• Liz Patton, MRC Institute of Genetics and Molecular Medicine, The University of Edinburgh
  • Carl Tucker, Biomedical Research Resources, The University of Edinburgh
  • Tim Czopka, Centre for Neuroregeneration, The University of Edinburgh
  • Koichi Kawakami, Division of Molecular and Developmental Biology, National Institute of Genetics, Shizuoka, Japan
  • Stephen Ekker, Department of Biochemistry and Molecular Biology, Mayo Clinic, Rochester, Minnesota, USA
  • Keith Joung, Department of Pathology, Massachusetts General Hospital and Harvard Medical School
  • Henry Roehl, Department of Biomedical Science, The University of Sheffield
  • Robert Kelsh, Centre for Regenerative Medicine and Department of Biology and Biochemistry, The University of Bath
  • Martin Denvir, The University of Edinburgh/British Heart Foundation Centre for Cardiovascular Science, The University of Edinburgh
  • David Lyons, Centre for Neuroregeneration, The University of Edinburgh
  • Dirk Seiger, Centre for Neuroregeneration, The University of Edinburgh
  • Karthikeyani Paranthaman, MRC Institute of Genetics and Molecular Medicine, The University of Edinburgh

Abstracts: All TT2014 participants are encouraged to submit their work as an abstract for poster presentation at the TT2014 meeting. Abstracts should be submitted no later than June 30, 2014. Accepted abstracts will be published in the scientific journal Transgenic Research (Springer), to which the ISTT is associated. A limited number of abstract submissions will be selected and invited to present their findings in the form of a short oral presentation within the main meeting program. Abstracts are invited on all aspects of Transgenic Technologies, including the conference themes as listed below:

  • New technologies in animal transgenesis
  • Embryo stem cells
  • Target nucleases or Editing nucleases (ZFNs, TALENs, CRISPRs)
  • Large-scale phenotyping
  • Animal Biotechnology
  • Imaging with transgenic animals
  • Mouse models of human disease
  • Zebrafish models of human disease and transgenesis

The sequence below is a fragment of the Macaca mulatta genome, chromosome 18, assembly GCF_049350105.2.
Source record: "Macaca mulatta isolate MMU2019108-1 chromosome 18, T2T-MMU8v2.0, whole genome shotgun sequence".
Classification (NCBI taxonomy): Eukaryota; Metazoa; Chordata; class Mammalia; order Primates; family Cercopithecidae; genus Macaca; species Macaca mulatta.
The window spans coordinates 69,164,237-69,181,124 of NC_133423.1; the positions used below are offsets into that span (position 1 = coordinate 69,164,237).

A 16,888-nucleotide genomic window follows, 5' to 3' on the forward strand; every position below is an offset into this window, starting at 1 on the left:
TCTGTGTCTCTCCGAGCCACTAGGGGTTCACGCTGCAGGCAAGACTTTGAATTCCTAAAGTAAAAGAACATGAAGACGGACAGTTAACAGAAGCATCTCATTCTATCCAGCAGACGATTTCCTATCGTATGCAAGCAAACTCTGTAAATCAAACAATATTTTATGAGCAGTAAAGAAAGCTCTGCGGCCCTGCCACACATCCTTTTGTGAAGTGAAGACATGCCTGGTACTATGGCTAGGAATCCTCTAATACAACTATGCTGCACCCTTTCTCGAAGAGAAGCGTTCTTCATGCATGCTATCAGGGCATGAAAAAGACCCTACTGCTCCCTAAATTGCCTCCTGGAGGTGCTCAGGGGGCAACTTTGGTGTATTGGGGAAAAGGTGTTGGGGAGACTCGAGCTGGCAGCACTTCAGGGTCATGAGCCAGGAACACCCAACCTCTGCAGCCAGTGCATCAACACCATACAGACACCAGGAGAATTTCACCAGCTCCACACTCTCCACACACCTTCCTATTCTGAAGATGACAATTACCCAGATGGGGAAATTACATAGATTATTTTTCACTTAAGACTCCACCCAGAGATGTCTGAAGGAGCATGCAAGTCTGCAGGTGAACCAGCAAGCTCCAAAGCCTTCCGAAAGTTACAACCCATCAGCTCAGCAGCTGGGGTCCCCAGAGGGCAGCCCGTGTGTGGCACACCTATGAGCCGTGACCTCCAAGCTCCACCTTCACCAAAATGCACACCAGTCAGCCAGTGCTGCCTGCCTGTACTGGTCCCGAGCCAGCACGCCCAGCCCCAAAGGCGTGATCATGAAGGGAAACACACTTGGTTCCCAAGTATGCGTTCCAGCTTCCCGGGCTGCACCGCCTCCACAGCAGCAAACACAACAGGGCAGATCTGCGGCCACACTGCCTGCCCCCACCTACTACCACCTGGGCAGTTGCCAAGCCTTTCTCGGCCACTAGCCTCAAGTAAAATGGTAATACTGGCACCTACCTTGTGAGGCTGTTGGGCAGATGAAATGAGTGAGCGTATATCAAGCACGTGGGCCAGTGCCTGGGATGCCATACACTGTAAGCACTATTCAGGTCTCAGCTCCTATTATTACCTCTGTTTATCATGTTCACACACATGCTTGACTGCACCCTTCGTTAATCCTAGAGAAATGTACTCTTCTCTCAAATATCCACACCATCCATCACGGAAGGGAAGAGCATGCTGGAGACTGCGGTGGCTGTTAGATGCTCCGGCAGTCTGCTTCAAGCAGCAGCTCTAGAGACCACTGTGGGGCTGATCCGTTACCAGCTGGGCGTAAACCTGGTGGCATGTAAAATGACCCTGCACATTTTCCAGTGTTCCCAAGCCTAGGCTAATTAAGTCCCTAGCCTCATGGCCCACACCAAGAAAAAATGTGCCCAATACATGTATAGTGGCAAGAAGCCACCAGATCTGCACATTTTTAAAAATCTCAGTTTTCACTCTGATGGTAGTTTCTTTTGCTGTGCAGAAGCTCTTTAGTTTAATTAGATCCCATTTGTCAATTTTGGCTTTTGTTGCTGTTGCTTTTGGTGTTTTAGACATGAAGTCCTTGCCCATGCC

• Animal ethics and welfare

Registration for both the TT2014 meeting and the zebrafish transgenesis workshop are OPEN. Registration for the TT2014 meetings starts at 265 UK Pounds for technician/student ISTT members and progressively increases for the rest of categories of delegates. ISTT members are always entitled to reduced registration fees. Registration for the zebrafish transgenesis workshop is independent, with an extra cost of 275 UK Pounds , and only open to delegates that have also registered to attend the TT2014 meeting. The early bird reduced registration fees are operative until July 31, 2014. Thereafter, registration will be progressively become more expensive. Hence,  please register by July 31, 2014 to benefit from reduced registration fees.

ISTT Registration Awards: Application to ISTT registration awards for the TT2014 meeting is OPEN. A minimum of six registration awards for ISTT members will be sponsored by the International Society for Transgenic Technologies (ISTT). Applications should be sent, along with the registration confirmation and the requested additional documents to istt@transtechsociety.org by June 30, 2014. The ISTT will pay the Registration Fee of all applicants selected for an award. Please note that applicants not selected for an award are required to pay the coresponding registration fee. Please note the Award covers registration fees and attendance at all social events, however, does not cover travel, accommodation expenses or attendance at pre meeting events. Award decisions will be communicated by July 15, 2014 and awardees will receive a diploma at the TT2014 Meeting. Deadline for submitting application for ISTT Registration Awards for TT2014: 30 June 2014. Registration Award decisions will be communicated by 15 July 2014.

Looking forward to meeting you all in Edinburgh!

 

The ISTT attended the 50th Anniversary LASA Meeting

Thursday, November 28th, 2013
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The ISTT attended the 50th Anniversary LASA meeting

The ISTT attended the 50th Anniversary LASA meeting